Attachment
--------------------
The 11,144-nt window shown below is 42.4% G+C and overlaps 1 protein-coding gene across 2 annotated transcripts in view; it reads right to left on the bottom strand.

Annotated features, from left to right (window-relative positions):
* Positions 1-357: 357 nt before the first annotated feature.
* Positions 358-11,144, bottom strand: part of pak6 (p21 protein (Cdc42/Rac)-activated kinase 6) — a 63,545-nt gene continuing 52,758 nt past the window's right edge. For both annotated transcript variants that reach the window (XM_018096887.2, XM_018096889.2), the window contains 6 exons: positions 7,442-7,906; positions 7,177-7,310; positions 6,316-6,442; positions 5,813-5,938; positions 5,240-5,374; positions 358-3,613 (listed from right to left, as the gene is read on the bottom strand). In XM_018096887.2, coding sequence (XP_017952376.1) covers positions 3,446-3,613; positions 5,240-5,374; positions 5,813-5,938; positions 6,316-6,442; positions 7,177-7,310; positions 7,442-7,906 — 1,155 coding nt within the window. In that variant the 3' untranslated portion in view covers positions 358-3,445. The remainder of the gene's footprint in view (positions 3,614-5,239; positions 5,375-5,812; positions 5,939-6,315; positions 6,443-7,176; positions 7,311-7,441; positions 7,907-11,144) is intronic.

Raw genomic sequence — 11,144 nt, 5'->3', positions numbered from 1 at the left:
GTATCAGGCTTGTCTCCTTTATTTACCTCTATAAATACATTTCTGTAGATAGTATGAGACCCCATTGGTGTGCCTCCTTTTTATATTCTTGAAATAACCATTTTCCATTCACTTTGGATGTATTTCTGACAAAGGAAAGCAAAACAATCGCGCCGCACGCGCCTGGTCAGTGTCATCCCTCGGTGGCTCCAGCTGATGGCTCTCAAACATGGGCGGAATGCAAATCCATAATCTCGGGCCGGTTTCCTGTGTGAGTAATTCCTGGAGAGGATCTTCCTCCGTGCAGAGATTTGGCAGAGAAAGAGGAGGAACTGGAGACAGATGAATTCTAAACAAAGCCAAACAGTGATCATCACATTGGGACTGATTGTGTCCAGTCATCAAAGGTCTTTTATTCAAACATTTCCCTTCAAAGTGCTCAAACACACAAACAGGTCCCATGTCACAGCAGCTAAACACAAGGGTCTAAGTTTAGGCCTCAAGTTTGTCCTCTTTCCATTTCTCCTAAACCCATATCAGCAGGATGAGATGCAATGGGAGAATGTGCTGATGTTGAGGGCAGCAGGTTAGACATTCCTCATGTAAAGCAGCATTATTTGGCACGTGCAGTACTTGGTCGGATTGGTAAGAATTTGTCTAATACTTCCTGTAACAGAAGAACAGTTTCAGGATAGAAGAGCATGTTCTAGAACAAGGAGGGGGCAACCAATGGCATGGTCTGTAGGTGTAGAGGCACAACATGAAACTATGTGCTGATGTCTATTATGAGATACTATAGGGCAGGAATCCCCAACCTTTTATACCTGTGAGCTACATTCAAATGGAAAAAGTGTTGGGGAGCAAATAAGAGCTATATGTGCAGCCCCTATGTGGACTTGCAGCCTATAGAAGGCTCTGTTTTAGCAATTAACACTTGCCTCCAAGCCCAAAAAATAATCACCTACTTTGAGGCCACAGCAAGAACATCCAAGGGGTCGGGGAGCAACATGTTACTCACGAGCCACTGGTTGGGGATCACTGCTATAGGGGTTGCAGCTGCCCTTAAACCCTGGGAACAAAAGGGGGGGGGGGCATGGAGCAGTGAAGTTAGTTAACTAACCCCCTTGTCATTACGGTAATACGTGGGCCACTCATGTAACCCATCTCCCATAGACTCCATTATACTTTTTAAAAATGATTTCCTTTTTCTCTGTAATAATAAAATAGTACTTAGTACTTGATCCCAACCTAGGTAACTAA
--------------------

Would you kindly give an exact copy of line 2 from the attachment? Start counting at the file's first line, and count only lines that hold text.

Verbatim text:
Annotated features, from left to right (window-relative positions):